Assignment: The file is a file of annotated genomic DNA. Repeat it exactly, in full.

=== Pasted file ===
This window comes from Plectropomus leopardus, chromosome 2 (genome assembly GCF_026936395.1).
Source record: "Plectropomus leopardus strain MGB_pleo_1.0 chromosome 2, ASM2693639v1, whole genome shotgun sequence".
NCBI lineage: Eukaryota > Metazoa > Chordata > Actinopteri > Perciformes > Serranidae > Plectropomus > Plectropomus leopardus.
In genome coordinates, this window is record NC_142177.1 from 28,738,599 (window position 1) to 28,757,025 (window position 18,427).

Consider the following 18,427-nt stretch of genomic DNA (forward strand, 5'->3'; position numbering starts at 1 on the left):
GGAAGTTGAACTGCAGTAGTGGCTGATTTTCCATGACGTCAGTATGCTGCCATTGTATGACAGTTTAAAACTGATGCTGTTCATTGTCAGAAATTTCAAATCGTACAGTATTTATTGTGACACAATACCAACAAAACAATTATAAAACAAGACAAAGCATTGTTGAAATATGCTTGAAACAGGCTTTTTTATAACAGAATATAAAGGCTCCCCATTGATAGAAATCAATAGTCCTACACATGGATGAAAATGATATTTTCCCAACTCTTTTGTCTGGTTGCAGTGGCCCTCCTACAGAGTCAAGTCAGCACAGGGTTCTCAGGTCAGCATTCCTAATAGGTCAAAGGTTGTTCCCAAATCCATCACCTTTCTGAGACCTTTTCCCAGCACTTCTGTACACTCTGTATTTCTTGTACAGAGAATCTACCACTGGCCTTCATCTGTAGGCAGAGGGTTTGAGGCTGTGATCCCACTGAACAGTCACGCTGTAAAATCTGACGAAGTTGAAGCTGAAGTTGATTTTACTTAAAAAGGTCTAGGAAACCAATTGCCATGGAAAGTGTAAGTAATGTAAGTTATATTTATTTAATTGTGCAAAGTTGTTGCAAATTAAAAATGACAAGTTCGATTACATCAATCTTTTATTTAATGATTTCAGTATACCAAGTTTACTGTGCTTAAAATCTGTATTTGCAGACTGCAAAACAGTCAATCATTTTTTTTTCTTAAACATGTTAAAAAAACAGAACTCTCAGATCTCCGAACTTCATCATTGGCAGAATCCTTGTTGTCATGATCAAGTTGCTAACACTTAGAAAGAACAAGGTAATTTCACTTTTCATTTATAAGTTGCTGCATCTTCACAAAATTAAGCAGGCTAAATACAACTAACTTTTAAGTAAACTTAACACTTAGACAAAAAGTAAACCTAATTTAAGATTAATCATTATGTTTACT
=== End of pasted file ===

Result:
This window comes from Plectropomus leopardus, chromosome 2 (genome assembly GCF_026936395.1).
Source record: "Plectropomus leopardus strain MGB_pleo_1.0 chromosome 2, ASM2693639v1, whole genome shotgun sequence".
NCBI lineage: Eukaryota > Metazoa > Chordata > Actinopteri > Perciformes > Serranidae > Plectropomus > Plectropomus leopardus.
In genome coordinates, this window is record NC_142177.1 from 28,738,599 (window position 1) to 28,757,025 (window position 18,427).

Consider the following 18,427-nt stretch of genomic DNA (forward strand, 5'->3'; position numbering starts at 1 on the left):
GGAAGTTGAACTGCAGTAGTGGCTGATTTTCCATGACGTCAGTATGCTGCCATTGTATGACAGTTTAAAACTGATGCTGTTCATTGTCAGAAATTTCAAATCGTACAGTATTTATTGTGACACAATACCAACAAAACAATTATAAAACAAGACAAAGCATTGTTGAAATATGCTTGAAACAGGCTTTTTTATAACAGAATATAAAGGCTCCCCATTGATAGAAATCAATAGTCCTACACATGGATGAAAATGATATTTTCCCAACTCTTTTGTCTGGTTGCAGTGGCCCTCCTACAGAGTCAAGTCAGCACAGGGTTCTCAGGTCAGCATTCCTAATAGGTCAAAGGTTGTTCCCAAATCCATCACCTTTCTGAGACCTTTTCCCAGCACTTCTGTACACTCTGTATTTCTTGTACAGAGAATCTACCACTGGCCTTCATCTGTAGGCAGAGGGTTTGAGGCTGTGATCCCACTGAACAGTCACGCTGTAAAATCTGACGAAGTTGAAGCTGAAGTTGATTTTACTTAAAAAGGTCTAGGAAACCAATTGCCATGGAAAGTGTAAGTAATGTAAGTTATATTTATTTAATTGTGCAAAGTTGTTGCAAATTAAAAATGACAAGTTCGATTACATCAATCTTTTATTTAATGATTTCAGTATACCAAGTTTACTGTGCTTAAAATCTGTATTTGCAGACTGCAAAACAGTCAATCATTTTTTTTTCTTAAACATGTTAAAAAAACAGAACTCTCAGATCTCCGAACTTCATCATTGGCAGAATCCTTGTTGTCATGATCAAGTTGCTAACACTTAGAAAGAACAAGGTAATTTCACTTTTCATTTATAAGTTGCTGCATCTTCACAAAATTAAGCAGGCTAAATACAACTAACTTTTAAGTAAACTTAACACTTAGACAAAAAGTAAACCTAATTTAAGATTAATCATTATGTTTACT